Santiago Calatrava’s supertall coming up in Dubai – The Tower at Dubai Creek Harbour – has undergone an extensive ground engineering investigation to ensure its stability.
Dutch firm Fugro under-took the work on the project, which when completed in 2020 will beat Burj Khalifa (828m) by 100mas the tallest building in the world. However it could be eclipsed by the under-construction Kingdom Tower in Saudi Arabia which is set to reach 1km
Because of the building’s height and design, ground engineering – or geotechnical design – is “critical” in the programme schedule and foundation design, Fugro said in a statement.
The scope of works included over 4,800m of triple tube coring to depths of up to 200m.
A range of standard and specialist geotechnical laboratory testing was undertaken on the recovered core. Fugro also carried out an investigation on the possible impact of seismic activity on the structure’s foundations.
The programme represents one of the “most comprehensive geotechnical investigations” undertaken in the region and the information acquired will be the base for the foundation and piling designs, Fugro said.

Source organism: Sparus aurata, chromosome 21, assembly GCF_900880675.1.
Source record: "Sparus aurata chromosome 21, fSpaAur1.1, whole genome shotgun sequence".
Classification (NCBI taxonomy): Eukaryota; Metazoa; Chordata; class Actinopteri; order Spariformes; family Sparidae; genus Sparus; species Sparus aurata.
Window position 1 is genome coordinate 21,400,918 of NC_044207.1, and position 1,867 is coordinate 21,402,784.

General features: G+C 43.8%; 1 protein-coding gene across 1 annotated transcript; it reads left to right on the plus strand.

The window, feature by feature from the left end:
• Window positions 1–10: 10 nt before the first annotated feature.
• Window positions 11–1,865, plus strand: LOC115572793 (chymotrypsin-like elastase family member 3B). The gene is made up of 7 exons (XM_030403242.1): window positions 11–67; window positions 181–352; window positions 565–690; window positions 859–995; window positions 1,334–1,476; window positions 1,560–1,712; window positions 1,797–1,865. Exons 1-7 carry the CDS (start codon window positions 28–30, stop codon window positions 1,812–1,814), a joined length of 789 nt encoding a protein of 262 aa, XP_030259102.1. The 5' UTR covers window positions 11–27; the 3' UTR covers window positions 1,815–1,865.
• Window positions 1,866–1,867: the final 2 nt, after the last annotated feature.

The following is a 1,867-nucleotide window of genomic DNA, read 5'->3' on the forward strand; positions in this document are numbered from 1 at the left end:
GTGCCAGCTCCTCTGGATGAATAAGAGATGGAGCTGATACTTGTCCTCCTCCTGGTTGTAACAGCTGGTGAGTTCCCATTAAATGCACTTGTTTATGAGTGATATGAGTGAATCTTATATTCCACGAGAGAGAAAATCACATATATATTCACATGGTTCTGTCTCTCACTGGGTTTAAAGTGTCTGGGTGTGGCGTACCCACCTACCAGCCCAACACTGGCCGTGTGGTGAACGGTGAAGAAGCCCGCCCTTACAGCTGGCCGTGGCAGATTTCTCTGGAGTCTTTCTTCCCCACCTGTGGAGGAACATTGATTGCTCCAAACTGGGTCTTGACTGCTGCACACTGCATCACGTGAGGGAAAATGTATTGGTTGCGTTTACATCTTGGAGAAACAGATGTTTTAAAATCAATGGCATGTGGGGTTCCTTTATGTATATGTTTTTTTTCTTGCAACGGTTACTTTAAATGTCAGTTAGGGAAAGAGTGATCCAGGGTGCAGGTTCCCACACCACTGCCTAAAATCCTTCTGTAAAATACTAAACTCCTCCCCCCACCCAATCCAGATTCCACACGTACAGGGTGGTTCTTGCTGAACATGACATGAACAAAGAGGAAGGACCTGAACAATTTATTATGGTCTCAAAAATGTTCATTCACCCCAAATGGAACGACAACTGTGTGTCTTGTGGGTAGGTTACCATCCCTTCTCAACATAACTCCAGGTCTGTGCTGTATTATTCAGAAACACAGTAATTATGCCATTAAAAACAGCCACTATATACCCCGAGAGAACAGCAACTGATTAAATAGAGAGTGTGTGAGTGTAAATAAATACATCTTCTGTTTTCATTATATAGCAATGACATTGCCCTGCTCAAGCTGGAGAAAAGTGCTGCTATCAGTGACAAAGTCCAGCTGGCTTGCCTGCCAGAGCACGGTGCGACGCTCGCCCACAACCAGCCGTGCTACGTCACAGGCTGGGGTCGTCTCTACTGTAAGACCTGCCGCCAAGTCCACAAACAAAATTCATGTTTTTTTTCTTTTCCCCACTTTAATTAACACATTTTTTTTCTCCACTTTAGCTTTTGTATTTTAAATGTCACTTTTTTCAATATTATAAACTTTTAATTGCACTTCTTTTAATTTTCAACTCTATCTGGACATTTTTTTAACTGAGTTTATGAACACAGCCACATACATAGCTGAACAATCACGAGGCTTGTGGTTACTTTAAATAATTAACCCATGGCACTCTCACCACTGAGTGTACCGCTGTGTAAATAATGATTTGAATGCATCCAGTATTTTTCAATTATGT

“We deployed resources and expertise to meet a demanding design programme and to ensure the results of the site investigation were of the highest quality,” added Peter Brooke, Fugro’s business delivery manager.
Launched in April this year, the $1bn mixed-use tower will form the centerpiece of the Dubai Creek Harbour master-development, located close to the Ras Al Khor nature reserve.
The waterfront development, a joint venture between Emaar Properties and Dubai Holding, is located just off the Dubai Creek.
The tower’s design was chosen by HH Sheikh Mohammed bin Rashid al Maktoum following an international competition and the winning concept by Spanish/Swiss neo-futuristic architect and painter Calatrava will see the tower shaped like a lily with the image of a minaret borrowed from Islamic culture.